Stimulus Funds Can Lead to Health Information Exchange Networks
With the announcement that the federal government's plans to spend $19 billion to spur the use of computerized patient records, the industry has a renewed interest in how and when hospitals should begin to adopt electronic health records.
But what about hospitals already entrenched in EHR? What's next for them?
Physicians at the Medical Clinic of North Texas have been using an EHR for nearly 10 years, says CIO Mike Yerrid. He will be focusing on expanding into the health information exchange arena, to connect other physicians within the Dallas-Fort Worth region, with the eventual goal of establishing a medical home model.
"We are a large primary care medical group, and there's value to exchanging our electronic information with other groups in the area," says Yerrid. "We're hoping people will join the game. We're trying to sell the benefits and create an attractive package for specialists and primary care groups."
States and counties throughout the country have experienced varying levels of success when it comes to getting HIEs and RHIOs off the ground. Respondents to the HealthLeaders Media Industry Survey 2009 were split fairly evenly on the topic. We asked them, "Which of the following best describes your thoughts about regional data sharing projects, known as RHIOs?" About 37% of CIOs said they expect RHIOs to take hold over the next decade, another 35% said they expect them to fizzle due to lack of funding or management issues, and the remaining 28% said it's too early to be concentrating on RHIOs and the industry should first focus on automation efforts.
Yerrid says he expects the medical group to face interoperability issues. "It will be a challenge. It's one of those situations where if you had the only phone in the world, what value is the phone? And in the past one of the main problems with creating an HIE has been finding a revenue model that works. Our plan is to use the stimulus money to invest in the future, rather than pay ourselves back," he says.
Despite the challenges (interoperability, revenue, funding) that surround launching an HIE, the number of operational health information exchange initiatives increased considerably between 2007 and 2008, according to the eHealth Initiative. eHealth's eHealth's latest survey results indicate 42 operational HIE initiatives, up from the 32 in 2007 (a 31% increase). All 32 operational health information exchange initiatives that responded in 2007 continued to be in operation in 2008.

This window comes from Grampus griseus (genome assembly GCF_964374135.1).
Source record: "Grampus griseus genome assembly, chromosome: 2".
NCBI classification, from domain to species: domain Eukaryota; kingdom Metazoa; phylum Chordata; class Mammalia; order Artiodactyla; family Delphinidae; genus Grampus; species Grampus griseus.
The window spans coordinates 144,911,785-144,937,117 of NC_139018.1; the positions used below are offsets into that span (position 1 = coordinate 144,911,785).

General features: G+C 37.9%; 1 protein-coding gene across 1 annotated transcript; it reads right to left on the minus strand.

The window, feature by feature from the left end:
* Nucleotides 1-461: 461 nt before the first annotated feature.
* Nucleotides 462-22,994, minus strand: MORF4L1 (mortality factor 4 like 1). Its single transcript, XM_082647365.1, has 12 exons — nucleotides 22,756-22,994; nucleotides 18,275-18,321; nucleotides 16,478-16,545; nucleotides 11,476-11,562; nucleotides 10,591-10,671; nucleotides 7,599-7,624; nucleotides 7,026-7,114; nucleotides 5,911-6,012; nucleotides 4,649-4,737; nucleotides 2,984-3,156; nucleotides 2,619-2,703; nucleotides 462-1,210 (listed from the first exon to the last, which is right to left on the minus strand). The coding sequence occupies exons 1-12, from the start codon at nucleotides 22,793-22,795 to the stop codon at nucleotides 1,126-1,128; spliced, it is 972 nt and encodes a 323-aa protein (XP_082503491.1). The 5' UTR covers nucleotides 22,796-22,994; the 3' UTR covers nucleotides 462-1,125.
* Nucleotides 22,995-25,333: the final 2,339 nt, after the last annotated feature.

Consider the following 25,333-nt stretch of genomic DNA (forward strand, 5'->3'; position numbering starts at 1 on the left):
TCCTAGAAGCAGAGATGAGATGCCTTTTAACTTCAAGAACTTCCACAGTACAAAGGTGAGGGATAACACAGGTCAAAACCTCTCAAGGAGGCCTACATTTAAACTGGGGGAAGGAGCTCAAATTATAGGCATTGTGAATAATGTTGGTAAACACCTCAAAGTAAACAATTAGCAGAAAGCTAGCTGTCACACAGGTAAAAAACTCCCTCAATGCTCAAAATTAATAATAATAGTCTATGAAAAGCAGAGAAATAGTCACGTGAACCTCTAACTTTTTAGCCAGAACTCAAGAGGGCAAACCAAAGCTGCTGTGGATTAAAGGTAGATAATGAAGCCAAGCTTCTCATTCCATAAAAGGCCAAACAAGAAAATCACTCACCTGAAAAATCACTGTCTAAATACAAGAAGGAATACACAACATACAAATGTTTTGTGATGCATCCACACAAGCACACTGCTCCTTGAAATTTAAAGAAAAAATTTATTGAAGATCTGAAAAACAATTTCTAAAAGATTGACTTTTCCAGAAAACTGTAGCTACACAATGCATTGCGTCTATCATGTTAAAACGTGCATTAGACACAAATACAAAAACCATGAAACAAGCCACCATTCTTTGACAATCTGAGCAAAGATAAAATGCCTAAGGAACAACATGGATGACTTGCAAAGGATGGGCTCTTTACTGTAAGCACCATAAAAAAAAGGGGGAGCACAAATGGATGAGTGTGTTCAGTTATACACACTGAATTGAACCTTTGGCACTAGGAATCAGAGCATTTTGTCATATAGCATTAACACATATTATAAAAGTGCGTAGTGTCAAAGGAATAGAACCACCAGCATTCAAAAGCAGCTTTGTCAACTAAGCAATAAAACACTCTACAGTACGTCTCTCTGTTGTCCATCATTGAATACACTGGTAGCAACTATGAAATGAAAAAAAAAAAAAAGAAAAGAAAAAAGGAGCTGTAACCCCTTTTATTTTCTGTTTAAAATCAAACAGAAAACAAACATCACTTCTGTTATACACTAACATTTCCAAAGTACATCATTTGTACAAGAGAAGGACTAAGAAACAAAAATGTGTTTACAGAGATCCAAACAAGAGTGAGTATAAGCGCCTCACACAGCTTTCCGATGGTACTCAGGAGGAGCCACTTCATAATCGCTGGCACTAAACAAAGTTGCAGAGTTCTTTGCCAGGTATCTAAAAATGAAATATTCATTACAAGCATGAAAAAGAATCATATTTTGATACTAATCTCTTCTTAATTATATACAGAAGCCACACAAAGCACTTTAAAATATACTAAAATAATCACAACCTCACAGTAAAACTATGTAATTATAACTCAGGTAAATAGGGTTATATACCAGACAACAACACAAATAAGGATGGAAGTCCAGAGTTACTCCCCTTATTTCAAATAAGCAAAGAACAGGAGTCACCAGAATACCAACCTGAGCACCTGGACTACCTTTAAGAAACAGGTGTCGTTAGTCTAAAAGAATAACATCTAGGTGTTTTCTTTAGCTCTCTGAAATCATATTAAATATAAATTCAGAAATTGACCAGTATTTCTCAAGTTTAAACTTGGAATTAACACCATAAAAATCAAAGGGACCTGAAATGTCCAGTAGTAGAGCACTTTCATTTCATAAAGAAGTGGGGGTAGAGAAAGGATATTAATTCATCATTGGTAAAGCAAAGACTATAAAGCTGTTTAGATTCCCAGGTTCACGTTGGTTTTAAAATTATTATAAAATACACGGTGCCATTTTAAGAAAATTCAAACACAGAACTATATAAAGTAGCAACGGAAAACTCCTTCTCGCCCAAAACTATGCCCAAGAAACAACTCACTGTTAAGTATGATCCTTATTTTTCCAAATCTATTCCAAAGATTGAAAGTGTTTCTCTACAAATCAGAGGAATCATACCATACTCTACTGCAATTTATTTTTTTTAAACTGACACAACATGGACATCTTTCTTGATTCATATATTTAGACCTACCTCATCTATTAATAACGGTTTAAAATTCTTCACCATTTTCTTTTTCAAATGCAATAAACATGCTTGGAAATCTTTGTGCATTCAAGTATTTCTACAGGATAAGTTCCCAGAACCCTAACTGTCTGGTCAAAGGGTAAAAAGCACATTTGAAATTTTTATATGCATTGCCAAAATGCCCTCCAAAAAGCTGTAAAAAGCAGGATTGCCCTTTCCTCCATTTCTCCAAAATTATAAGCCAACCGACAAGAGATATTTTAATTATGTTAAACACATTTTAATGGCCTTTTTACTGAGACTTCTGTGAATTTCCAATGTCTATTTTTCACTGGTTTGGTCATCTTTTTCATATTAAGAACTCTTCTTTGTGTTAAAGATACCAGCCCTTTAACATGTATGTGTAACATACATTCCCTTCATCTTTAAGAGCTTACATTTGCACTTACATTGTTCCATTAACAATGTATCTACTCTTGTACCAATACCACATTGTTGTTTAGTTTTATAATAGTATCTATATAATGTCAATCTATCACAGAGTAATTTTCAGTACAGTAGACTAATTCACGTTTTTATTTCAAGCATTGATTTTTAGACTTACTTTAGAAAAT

Yerrid says he expects that number will grow once the stimulus money begins to flow. "I think people are starting to see the real value that can be had from exchanging information this way. The creation of medical homes, by connecting specialists and hospitals, and the rest, is really the way we are going to expand coverage and improve healthcare," he says.
Since many hospitals are hunkering down and putting projects off to ride out the bad economy, Yerrid says now is the time to be performing due diligence to ensure all of the government's available incentives are being maximized. Once things get better, he says, that will be the time to begin to ramp up HIE efforts again.
"From an IT perspective, we don't always have to be running at full throttle, and this is one area where I think we can just tap the breaks a little bit. With that said, we're maximizing our e-prescibing incentives, our PQRI incentives, and working with pay-for-performance objectives to max those revenues so that when things do get better, we'll be ready to move forward quickly," he says.
There have been some small wins when it comes to advancing HIEs. And though 31% growth is incremental and not momentous, it's important to remember that increase came about before the stimulus plan was announced. Once that money starts coming in, more healthcare organizations will follow in the footsteps of Medical Clinic of North Texas.
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